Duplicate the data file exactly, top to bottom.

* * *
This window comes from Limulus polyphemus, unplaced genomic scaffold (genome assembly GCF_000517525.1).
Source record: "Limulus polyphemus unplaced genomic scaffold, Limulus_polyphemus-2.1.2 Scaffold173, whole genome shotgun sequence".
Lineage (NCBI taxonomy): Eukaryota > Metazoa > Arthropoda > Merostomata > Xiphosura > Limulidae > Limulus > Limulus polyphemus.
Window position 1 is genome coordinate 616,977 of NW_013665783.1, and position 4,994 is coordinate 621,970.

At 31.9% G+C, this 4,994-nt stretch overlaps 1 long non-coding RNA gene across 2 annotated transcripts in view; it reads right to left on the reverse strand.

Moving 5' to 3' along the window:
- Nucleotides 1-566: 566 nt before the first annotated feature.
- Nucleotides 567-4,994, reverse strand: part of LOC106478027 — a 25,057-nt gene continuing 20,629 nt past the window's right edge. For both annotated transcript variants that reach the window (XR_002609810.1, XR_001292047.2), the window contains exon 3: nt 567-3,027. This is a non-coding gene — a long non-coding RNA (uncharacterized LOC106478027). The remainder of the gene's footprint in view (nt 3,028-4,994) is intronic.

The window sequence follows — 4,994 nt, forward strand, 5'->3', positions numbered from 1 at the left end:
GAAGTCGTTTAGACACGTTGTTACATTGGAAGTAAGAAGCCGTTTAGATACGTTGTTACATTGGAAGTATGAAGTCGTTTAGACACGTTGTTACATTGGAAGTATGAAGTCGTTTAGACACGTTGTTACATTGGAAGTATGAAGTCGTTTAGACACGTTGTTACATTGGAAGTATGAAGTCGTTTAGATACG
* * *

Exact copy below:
This window comes from Limulus polyphemus, unplaced genomic scaffold (genome assembly GCF_000517525.1).
Source record: "Limulus polyphemus unplaced genomic scaffold, Limulus_polyphemus-2.1.2 Scaffold173, whole genome shotgun sequence".
Lineage (NCBI taxonomy): Eukaryota > Metazoa > Arthropoda > Merostomata > Xiphosura > Limulidae > Limulus > Limulus polyphemus.
Window position 1 is genome coordinate 616,977 of NW_013665783.1, and position 4,994 is coordinate 621,970.

At 31.9% G+C, this 4,994-nt stretch overlaps 1 long non-coding RNA gene across 2 annotated transcripts in view; it reads right to left on the reverse strand.

Moving 5' to 3' along the window:
- Nucleotides 1-566: 566 nt before the first annotated feature.
- Nucleotides 567-4,994, reverse strand: part of LOC106478027 — a 25,057-nt gene continuing 20,629 nt past the window's right edge. For both annotated transcript variants that reach the window (XR_002609810.1, XR_001292047.2), the window contains exon 3: nt 567-3,027. This is a non-coding gene — a long non-coding RNA (uncharacterized LOC106478027). The remainder of the gene's footprint in view (nt 3,028-4,994) is intronic.

The window sequence follows — 4,994 nt, forward strand, 5'->3', positions numbered from 1 at the left end:
GAAGTCGTTTAGACACGTTGTTACATTGGAAGTAAGAAGCCGTTTAGATACGTTGTTACATTGGAAGTATGAAGTCGTTTAGACACGTTGTTACATTGGAAGTATGAAGTCGTTTAGACACGTTGTTACATTGGAAGTATGAAGTCGTTTAGACACGTTGTTACATTGGAAGTATGAAGTCGTTTAGATACG